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The flow of data into sport is stronger than it has ever been. No longer considered a dark art, data analytics is now prominent in an athlete's preparation and the role of a data analyst in a coach's backroom team is now just as important as the fitness coach. Rugby is no different; the data revolution is in full swing, anyone reluctant to get on board is at risk of getting left behind.
A laptop full of carefully calculated data can now be more effective than a rousing half-time speech. That is the opinion of former South Africa and Italy coach Nick Mallett, a man firmly moving with the times and immersing himself in the new world order where information is king.
Ensuring supporters can keep in tune with the changes is Accenture, Official Technology Partner of the RBS 6 Nations, who provide fans with the same sort of statistics and data that help coaches and their teams made the big decisions that can change games. Data on tackles, carrying distance, conversation rates, territory gained and possession are all now pivotal in the England, Ireland, Scotland, Wales, France and Italy camps. It fuels the small changes that secure big results.
Mallett is part of the analysis team at Accenture, acting as a hybrid of sorts combining his expert insight with the new wave of data. Ensuring supporters have the same access and understanding of the information that drives the biggest decisions on the pitch is essential, he says, with the landscape of the game changing all the time.
"It is incredibly relevant what Accenture are doing, it is something that 15 years ago, there wouldn't even be a conversation about what's going on," he told IBTimes UK. "Data, stats and facts are aspects of coaching and aspects of assisting players that is really a new phenomenon, you have got to stay with it. You can't just remain as an old-fashioned coach, going on emotional pre-match talks and getting your players up for the game. That doesn't work any more, you need to have more."
Stats and data making now decisions for the coach
"You can use the data any way you like; you can use it as a justification for picking a player or dropping a player because the facts speak for themselves. If you are a coach and you are demanding a certain performance from a certain position on the field, you say to that person they should be making a certain number of tackles, they should be running a certain number of kilometres per game, they should be hitting a certain number of rucks. Your ability to quantify these things, one player's stats against the other, is critical to the selection process.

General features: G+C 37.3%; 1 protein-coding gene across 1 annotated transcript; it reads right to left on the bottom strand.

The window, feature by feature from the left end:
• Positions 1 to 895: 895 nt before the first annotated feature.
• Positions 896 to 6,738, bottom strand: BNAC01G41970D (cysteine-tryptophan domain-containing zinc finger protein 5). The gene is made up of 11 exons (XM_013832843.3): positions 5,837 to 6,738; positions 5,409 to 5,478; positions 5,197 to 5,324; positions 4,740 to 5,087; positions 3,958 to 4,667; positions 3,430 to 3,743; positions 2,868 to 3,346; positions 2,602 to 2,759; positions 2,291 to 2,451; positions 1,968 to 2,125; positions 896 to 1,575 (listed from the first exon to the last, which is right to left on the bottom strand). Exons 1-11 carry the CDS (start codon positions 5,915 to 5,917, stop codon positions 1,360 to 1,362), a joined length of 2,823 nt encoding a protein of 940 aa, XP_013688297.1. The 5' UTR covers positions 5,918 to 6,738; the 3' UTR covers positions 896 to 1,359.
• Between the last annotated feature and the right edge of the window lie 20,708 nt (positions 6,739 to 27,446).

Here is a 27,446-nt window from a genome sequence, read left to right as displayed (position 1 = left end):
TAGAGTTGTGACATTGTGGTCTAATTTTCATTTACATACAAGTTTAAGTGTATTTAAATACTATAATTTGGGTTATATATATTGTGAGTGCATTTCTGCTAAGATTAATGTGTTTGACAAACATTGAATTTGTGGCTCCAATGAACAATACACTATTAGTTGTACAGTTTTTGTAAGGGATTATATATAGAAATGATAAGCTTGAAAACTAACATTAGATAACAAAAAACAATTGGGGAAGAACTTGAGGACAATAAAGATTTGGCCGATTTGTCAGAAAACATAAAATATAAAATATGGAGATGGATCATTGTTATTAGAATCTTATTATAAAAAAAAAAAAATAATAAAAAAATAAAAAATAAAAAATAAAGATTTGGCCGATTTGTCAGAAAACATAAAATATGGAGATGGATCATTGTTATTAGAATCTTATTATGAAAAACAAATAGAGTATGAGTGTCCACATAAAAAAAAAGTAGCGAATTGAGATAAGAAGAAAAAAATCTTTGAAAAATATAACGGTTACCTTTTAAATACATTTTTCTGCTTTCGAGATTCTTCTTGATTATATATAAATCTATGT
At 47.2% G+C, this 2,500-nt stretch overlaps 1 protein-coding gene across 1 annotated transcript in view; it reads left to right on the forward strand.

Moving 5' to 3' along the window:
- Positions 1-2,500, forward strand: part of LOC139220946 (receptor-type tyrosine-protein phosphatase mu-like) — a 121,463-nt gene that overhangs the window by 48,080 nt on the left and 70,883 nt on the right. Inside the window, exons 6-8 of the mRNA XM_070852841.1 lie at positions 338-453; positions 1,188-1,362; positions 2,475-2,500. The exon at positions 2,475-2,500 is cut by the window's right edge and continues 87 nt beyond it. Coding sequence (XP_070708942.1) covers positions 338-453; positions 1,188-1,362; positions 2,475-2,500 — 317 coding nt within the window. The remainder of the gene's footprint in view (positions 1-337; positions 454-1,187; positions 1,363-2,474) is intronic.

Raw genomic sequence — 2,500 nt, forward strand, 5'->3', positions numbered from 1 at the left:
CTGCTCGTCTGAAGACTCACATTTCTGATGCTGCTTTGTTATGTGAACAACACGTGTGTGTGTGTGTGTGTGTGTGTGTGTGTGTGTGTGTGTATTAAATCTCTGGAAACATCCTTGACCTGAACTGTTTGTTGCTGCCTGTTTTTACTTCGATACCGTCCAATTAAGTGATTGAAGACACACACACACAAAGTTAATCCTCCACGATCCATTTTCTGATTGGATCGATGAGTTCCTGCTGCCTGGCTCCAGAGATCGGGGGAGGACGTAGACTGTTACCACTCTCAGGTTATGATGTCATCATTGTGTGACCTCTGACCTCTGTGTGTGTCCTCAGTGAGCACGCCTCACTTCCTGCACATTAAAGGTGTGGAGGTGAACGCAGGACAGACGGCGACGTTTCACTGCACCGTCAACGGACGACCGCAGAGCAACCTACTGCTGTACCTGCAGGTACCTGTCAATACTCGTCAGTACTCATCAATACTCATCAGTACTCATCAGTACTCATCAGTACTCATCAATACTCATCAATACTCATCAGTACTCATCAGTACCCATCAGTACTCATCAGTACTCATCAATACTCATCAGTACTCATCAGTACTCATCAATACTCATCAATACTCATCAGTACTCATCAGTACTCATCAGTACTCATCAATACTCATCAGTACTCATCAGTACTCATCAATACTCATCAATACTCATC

"You can do a tremendous amount of objective analysis of a player's performance instead of being subjective. Often if a coach believes a player's work rate isn't high enough and the player disagrees, the coach can quantify that work rate through a figure you find through analytics. The number of tackles, numbers of meters ran, even to the extent of the speed the guy ran, the data is now all there."
Can a sea of data analysis pose a threat to the instinctive side to the game?
"Data tells the truth, it states what happens," Mallett continued. "But of course you can always have a gut feeling about something. The coach may be sat there and his gut feeling is that this player might not be performing at his highest level. Statistics will decide whether that is true or not, but from the coaches' perspective, they may feel the personality of the player may prevail, or that his fitness and conditioning might come through. Some coaches may choose to take a gamble, deciding to keep him on for another 10 minutes to see how he goes. But generally, what you want to see is the statistics back up that gut feeling, and when that happens, it's hugely satisfying as a coach.
"As a coach, you have to stay ahead of the game, you cannot afford to rest on your laurels and do what worked last time. You must move forward and be as unpredictable as possible for the opponents.
"Having one of your own players come to you and say they the opposition are better prepared for a game than we are is a slap in the face for a coach. When I learnt my lessons about it, it was back in 2003 [while coaching Stade Français] so you can imagine how rugby has continued to evolve over the next 10 years. Players want to be prepared. They want to be able to face up to the opposition on an equal footing, they do not want to know that the opposition already know everything they are going to do and they have no idea what they are going to do [to them]. The guys will go onto the field feeling unsure of themselves. As a coach, you want to ensure your team is comfortable going onto the field."
But it is not just coaches and players who are craving this data. Fans are now in a position where the sort of analysis that can change the course of a championship is now at their fingertips too. Accenture's team will process approximately 2 million rows of data for each Six Nations match, data that had previously only been available to those inside the game. The hidden insights to the game are suddenly not so hidden any more.
Nick Mallett is part of the Accenture Analysis Team during the RBS 6 Nations, providing fans with insight and analysis to #Seebeyond standard match data. Follow @AccentureRugby, visit accenture-rugby.com or download the Official RBS 6 Nations app.